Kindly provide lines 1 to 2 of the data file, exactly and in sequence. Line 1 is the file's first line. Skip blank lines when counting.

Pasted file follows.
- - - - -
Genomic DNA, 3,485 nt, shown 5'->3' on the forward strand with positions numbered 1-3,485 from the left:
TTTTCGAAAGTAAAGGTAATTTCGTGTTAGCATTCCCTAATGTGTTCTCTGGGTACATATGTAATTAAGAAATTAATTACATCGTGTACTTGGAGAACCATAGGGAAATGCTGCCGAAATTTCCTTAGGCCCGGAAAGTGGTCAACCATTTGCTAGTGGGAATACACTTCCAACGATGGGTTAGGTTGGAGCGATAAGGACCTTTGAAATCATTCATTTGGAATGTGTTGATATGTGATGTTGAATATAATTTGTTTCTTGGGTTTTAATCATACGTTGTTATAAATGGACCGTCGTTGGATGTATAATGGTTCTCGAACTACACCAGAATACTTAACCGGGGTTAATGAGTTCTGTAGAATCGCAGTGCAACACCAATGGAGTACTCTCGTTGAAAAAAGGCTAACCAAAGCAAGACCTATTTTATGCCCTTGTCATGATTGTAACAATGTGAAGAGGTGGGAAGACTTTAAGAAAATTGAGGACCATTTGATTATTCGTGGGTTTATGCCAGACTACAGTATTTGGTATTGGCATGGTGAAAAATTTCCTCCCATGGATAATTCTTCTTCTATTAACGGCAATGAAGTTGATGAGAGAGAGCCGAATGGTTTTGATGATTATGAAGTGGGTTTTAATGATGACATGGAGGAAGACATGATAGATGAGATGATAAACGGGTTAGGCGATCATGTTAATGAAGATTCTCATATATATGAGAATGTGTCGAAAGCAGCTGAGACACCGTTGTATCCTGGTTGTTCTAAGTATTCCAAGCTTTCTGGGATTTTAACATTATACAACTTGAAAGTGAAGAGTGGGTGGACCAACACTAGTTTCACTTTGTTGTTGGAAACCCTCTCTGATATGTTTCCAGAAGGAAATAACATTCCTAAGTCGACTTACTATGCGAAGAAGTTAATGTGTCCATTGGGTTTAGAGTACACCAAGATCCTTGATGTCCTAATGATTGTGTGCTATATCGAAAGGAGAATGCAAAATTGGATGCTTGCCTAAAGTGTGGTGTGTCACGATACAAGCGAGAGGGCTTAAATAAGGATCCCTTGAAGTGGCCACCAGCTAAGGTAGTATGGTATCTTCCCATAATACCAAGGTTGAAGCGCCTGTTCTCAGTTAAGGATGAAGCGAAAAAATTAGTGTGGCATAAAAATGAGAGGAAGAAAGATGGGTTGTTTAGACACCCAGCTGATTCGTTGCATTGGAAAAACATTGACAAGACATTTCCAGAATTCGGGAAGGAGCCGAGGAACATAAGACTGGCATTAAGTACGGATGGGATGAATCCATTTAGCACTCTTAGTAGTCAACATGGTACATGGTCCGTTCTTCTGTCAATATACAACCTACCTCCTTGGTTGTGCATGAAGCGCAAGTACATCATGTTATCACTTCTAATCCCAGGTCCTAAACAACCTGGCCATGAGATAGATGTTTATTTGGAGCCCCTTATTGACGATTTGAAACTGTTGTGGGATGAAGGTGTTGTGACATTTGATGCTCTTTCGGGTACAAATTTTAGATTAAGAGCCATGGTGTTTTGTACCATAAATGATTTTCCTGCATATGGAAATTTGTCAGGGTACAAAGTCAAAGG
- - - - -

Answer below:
Genomic DNA, 3,485 nt, shown 5'->3' on the forward strand with positions numbered 1-3,485 from the left:
TTTTCGAAAGTAAAGGTAATTTCGTGTTAGCATTCCCTAATGTGTTCTCTGGGTACATATGTAATTAAGAAATTAATTACATCGTGTACTTGGAGAACCATAGGGAAATGCTGCCGAAATTTCCTTAGGCCCGGAAAGTGGTCAACCATTTGCTAGTGGGAATACACTTCCAACGATGGGTTAGGTTGGAGCGATAAGGACCTTTGAAATCATTCATTTGGAATGTGTTGATATGTGATGTTGAATATAATTTGTTTCTTGGGTTTTAATCATACGTTGTTATAAATGGACCGTCGTTGGATGTATAATGGTTCTCGAACTACACCAGAATACTTAACCGGGGTTAATGAGTTCTGTAGAATCGCAGTGCAACACCAATGGAGTACTCTCGTTGAAAAAAGGCTAACCAAAGCAAGACCTATTTTATGCCCTTGTCATGATTGTAACAATGTGAAGAGGTGGGAAGACTTTAAGAAAATTGAGGACCATTTGATTATTCGTGGGTTTATGCCAGACTACAGTATTTGGTATTGGCATGGTGAAAAATTTCCTCCCATGGATAATTCTTCTTCTATTAACGGCAATGAAGTTGATGAGAGAGAGCCGAATGGTTTTGATGATTATGAAGTGGGTTTTAATGATGACATGGAGGAAGACATGATAGATGAGATGATAAACGGGTTAGGCGATCATGTTAATGAAGATTCTCATATATATGAGAATGTGTCGAAAGCAGCTGAGACACCGTTGTATCCTGGTTGTTCTAAGTATTCCAAGCTTTCTGGGATTTTAACATTATACAACTTGAAAGTGAAGAGTGGGTGGACCAACACTAGTTTCACTTTGTTGTTGGAAACCCTCTCTGATATGTTTCCAGAAGGAAATAACATTCCTAAGTCGACTTACTATGCGAAGAAGTTAATGTGTCCATTGGGTTTAGAGTACACCAAGATCCTTGATGTCCTAATGATTGTGTGCTATATCGAAAGGAGAATGCAAAATTGGATGCTTGCCTAAAGTGTGGTGTGTCACGATACAAGCGAGAGGGCTTAAATAAGGATCCCTTGAAGTGGCCACCAGCTAAGGTAGTATGGTATCTTCCCATAATACCAAGGTTGAAGCGCCTGTTCTCAGTTAAGGATGAAGCGAAAAAATTAGTGTGGCATAAAAATGAGAGGAAGAAAGATGGGTTGTTTAGACACCCAGCTGATTCGTTGCATTGGAAAAACATTGACAAGACATTTCCAGAATTCGGGAAGGAGCCGAGGAACATAAGACTGGCATTAAGTACGGATGGGATGAATCCATTTAGCACTCTTAGTAGTCAACATGGTACATGGTCCGTTCTTCTGTCAATATACAACCTACCTCCTTGGTTGTGCATGAAGCGCAAGTACATCATGTTATCACTTCTAATCCCAGGTCCTAAACAACCTGGCCATGAGATAGATGTTTATTTGGAGCCCCTTATTGACGATTTGAAACTGTTGTGGGATGAAGGTGTTGTGACATTTGATGCTCTTTCGGGTACAAATTTTAGATTAAGAGCCATGGTGTTTTGTACCATAAATGATTTTCCTGCATATGGAAATTTGTCAGGGTACAAAGTCAAAGG